Drug-eluting stents to prevent stent thrombosis and restenosis

Research output: Contribution to journalReview article

13 Citations (Scopus)

Abstract

Although first-generation drug-eluting stents (DES) have significantly reduced the risk of in-stent restenosis, they have also increased the long-term risk of stent thrombosis. This safety concern directly triggered the development of new generation DES, with innovations in stent platforms, polymers, and anti-proliferative drugs. Stent platform materials have evolved from stainless steel to cobalt or platinum-chromium alloys with an improved strut design. Drug-carrying polymers have become biocompatible or biodegradable and even polymer-free DES were introduced. New limus-family drugs (such as everolimus, zotarolimus or biolimus) were adopted to enhance stent performances. As a result, these new DES demonstrated superior vascular healing responses on intracoronary imaging studies and lower stent thrombotic events in actual patients. Recently, fully-bioresorbable stents (scaffolds) have been introduced, and expanding their applications. In this article, the important concepts and clinical results of new generation DES and bioresorbable scaffolds are described.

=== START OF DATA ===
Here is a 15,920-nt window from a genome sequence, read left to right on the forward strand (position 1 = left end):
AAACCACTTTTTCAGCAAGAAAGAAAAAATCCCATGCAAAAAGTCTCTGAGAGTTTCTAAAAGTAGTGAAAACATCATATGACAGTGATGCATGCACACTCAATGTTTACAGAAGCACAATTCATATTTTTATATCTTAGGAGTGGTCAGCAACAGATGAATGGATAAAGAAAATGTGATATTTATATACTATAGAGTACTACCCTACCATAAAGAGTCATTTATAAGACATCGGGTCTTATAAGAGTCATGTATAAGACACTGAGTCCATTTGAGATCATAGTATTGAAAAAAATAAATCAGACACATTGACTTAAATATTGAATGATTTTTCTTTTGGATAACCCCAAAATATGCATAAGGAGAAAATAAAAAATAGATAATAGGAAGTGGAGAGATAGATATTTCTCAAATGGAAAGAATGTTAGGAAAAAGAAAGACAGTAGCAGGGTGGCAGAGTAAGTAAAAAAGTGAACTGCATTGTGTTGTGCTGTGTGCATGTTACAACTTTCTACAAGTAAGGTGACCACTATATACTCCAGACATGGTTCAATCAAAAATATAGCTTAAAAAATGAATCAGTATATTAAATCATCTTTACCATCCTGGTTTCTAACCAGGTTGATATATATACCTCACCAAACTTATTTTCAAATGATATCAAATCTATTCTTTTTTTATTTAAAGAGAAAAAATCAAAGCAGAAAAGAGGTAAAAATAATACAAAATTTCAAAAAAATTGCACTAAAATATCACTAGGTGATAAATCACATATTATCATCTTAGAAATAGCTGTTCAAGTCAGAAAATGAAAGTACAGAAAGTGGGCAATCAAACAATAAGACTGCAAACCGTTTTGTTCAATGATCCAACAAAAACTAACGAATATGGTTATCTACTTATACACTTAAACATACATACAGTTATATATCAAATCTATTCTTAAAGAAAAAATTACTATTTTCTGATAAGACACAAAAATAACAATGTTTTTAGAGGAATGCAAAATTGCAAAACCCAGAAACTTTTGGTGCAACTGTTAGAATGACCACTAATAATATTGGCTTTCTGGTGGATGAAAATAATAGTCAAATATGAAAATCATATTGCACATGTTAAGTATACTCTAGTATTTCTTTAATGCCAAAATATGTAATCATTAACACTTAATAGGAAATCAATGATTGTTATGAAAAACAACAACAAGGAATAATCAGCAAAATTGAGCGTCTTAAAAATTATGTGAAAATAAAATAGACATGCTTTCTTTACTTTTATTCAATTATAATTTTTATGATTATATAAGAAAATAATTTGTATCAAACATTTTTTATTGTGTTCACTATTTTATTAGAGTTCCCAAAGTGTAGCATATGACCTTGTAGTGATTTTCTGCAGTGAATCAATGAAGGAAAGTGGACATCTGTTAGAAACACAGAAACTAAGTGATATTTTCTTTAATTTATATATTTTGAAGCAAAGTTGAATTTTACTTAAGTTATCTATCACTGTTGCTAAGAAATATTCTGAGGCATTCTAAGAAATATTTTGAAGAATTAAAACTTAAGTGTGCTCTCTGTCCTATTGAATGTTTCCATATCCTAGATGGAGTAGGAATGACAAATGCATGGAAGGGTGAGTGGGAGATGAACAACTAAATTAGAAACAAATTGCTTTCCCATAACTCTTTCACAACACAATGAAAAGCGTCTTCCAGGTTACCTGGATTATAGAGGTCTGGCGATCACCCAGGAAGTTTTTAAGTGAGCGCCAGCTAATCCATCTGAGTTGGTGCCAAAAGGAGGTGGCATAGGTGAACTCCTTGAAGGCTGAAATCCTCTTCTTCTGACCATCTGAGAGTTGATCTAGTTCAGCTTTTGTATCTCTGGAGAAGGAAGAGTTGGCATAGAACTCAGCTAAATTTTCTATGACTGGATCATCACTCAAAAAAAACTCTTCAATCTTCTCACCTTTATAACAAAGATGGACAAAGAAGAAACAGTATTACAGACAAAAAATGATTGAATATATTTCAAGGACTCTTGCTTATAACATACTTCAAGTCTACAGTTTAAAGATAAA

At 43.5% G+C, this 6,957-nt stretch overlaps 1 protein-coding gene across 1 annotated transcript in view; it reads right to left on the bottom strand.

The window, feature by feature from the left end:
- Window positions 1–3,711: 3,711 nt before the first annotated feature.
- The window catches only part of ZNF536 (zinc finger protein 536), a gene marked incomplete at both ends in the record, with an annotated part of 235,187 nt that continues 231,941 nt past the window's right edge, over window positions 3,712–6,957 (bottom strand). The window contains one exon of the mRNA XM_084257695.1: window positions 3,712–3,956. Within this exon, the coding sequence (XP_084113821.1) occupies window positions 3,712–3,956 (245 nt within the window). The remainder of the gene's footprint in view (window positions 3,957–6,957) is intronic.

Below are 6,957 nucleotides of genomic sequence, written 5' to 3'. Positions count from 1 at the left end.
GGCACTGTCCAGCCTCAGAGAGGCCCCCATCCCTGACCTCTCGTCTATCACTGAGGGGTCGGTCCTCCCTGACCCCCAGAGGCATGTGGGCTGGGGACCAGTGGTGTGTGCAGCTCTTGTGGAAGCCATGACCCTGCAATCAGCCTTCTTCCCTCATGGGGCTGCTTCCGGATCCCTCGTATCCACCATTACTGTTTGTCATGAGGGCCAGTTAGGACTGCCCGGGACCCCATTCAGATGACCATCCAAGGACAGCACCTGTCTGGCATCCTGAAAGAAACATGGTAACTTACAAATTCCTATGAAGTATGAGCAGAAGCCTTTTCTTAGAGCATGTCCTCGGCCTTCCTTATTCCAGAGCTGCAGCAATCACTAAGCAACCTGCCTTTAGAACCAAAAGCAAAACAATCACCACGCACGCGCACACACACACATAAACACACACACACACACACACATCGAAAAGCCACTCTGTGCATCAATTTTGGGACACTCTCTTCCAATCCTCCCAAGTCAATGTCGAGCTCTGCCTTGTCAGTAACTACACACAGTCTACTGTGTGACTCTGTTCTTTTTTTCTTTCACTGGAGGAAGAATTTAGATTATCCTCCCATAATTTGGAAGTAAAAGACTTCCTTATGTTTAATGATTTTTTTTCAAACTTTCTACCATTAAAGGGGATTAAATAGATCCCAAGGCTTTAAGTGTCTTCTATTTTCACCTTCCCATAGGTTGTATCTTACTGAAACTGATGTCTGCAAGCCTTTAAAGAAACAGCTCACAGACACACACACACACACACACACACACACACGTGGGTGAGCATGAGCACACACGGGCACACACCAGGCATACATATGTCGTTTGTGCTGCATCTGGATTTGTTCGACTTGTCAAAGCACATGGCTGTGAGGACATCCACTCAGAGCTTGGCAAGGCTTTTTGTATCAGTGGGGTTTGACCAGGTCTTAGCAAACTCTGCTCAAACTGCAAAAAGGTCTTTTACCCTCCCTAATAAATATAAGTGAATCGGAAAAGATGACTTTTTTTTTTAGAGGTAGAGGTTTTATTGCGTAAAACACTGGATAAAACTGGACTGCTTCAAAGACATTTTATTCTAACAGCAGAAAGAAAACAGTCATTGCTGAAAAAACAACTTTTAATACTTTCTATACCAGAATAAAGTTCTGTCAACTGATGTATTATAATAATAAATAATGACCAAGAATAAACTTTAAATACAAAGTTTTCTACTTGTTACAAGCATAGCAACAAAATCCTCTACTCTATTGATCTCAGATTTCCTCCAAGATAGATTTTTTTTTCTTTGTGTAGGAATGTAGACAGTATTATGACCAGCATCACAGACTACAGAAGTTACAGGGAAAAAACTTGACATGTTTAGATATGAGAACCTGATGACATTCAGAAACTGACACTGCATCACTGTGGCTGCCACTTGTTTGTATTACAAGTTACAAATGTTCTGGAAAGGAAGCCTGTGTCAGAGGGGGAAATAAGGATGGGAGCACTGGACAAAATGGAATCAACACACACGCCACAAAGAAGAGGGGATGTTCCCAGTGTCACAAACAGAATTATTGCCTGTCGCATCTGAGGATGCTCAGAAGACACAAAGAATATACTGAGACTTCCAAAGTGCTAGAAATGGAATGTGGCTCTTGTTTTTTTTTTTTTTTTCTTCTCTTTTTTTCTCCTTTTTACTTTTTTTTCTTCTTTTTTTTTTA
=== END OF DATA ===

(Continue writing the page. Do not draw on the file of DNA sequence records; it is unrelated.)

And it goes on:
Original languageEnglish
Pages (from-to)87-104
Number of pages18
JournalExpert Review of Cardiovascular Therapy
Volume14
Issue number1
DOIs
Publication statusPublished - 2016 Jan 2

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All Science Journal Classification (ASJC) codes

  • Internal Medicine
  • Cardiology and Cardiovascular Medicine

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